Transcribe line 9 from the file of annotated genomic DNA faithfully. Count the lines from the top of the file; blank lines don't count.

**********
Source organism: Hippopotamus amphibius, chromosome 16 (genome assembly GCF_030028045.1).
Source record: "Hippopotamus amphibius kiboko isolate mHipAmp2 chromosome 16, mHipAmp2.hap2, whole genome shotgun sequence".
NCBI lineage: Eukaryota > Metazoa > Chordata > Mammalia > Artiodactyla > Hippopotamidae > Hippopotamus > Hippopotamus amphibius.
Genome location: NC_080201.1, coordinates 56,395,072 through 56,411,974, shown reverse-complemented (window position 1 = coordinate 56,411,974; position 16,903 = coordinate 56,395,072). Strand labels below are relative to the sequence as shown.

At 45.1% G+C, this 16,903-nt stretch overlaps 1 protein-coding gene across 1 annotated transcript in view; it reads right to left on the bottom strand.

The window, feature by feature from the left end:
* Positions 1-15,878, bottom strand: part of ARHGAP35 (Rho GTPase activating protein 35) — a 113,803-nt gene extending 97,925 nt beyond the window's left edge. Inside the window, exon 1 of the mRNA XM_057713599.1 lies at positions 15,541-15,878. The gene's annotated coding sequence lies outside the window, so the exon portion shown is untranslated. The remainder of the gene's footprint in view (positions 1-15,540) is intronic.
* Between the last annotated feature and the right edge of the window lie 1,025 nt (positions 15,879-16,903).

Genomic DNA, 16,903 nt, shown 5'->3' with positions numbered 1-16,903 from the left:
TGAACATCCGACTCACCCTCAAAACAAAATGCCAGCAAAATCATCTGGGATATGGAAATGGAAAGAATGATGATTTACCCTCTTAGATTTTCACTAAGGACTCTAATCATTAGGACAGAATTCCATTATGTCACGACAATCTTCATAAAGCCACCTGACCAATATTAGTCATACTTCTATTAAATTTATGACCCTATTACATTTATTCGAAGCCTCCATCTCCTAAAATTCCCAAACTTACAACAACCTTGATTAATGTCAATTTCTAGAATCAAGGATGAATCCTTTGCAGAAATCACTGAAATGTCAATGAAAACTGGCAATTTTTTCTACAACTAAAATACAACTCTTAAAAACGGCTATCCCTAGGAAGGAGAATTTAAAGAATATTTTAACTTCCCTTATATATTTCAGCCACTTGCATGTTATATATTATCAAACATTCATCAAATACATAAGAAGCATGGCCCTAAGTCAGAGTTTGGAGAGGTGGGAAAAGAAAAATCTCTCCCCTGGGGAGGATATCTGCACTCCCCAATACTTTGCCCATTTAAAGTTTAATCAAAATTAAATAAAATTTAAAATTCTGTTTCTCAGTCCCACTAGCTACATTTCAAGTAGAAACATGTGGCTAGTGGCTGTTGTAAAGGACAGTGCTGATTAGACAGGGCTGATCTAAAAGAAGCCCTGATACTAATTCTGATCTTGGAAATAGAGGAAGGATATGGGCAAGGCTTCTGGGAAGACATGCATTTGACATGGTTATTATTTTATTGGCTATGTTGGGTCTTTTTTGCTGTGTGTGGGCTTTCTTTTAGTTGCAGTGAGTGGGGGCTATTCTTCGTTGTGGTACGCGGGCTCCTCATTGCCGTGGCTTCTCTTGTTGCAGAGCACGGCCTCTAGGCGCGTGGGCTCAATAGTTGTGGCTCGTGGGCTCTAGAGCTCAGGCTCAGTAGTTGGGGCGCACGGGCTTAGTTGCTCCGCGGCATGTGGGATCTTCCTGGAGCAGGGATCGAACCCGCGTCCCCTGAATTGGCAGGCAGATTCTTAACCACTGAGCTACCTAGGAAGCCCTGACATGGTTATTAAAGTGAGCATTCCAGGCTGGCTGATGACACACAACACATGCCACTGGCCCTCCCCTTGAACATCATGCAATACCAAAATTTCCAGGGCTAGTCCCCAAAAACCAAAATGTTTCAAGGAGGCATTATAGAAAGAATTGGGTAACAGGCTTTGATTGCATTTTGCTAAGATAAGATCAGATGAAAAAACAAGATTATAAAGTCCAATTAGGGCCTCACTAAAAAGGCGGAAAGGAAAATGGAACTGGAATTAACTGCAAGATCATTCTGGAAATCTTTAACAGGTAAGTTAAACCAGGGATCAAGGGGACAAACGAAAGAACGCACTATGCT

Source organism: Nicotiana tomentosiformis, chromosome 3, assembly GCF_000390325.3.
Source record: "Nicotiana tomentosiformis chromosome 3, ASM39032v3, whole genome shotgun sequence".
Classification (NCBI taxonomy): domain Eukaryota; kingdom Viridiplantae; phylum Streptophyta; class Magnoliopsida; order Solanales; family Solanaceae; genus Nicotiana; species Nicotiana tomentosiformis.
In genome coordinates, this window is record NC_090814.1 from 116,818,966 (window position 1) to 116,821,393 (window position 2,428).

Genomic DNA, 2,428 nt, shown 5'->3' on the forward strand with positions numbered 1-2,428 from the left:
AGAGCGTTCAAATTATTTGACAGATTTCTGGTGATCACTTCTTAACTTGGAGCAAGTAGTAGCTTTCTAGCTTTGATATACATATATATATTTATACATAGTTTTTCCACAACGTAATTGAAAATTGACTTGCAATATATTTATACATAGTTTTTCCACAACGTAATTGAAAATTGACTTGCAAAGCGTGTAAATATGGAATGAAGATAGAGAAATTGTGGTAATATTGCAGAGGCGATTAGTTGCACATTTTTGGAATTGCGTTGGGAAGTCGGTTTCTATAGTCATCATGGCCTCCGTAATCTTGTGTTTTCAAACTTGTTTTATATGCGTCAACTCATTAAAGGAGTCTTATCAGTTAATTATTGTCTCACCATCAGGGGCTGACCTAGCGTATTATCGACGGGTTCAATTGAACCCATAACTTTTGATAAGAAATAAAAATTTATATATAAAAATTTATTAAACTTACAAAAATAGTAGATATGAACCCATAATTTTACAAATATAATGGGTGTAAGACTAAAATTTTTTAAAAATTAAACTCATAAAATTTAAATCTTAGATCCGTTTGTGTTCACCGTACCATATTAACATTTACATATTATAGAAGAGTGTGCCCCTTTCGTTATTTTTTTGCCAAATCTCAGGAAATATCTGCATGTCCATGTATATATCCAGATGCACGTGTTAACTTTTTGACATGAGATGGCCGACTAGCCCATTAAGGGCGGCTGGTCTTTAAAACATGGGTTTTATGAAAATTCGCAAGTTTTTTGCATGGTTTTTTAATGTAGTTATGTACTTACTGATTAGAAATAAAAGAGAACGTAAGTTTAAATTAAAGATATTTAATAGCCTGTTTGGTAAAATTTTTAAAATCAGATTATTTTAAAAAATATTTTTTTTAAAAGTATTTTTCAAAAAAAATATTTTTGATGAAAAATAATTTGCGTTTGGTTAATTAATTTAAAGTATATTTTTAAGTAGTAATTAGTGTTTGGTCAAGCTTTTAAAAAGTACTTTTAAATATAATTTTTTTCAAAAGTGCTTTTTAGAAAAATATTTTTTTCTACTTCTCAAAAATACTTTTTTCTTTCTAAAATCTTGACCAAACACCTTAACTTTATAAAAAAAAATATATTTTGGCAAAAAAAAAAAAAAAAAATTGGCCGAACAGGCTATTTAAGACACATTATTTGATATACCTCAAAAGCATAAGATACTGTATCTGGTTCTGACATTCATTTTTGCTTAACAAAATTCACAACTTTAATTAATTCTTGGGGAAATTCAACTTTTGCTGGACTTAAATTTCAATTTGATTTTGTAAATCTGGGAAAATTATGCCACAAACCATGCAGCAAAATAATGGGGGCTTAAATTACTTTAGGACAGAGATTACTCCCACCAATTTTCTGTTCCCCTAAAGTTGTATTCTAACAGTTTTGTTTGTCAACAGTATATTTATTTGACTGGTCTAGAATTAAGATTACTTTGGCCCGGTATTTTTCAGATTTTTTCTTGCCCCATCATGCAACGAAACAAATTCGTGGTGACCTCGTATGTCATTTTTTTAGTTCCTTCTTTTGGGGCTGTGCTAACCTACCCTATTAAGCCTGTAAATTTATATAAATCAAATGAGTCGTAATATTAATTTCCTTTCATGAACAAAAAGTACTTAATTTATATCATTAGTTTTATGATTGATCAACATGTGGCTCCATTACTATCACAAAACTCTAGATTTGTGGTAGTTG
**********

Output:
Genomic DNA, 16,903 nt, shown 5'->3' with positions numbered 1-16,903 from the left: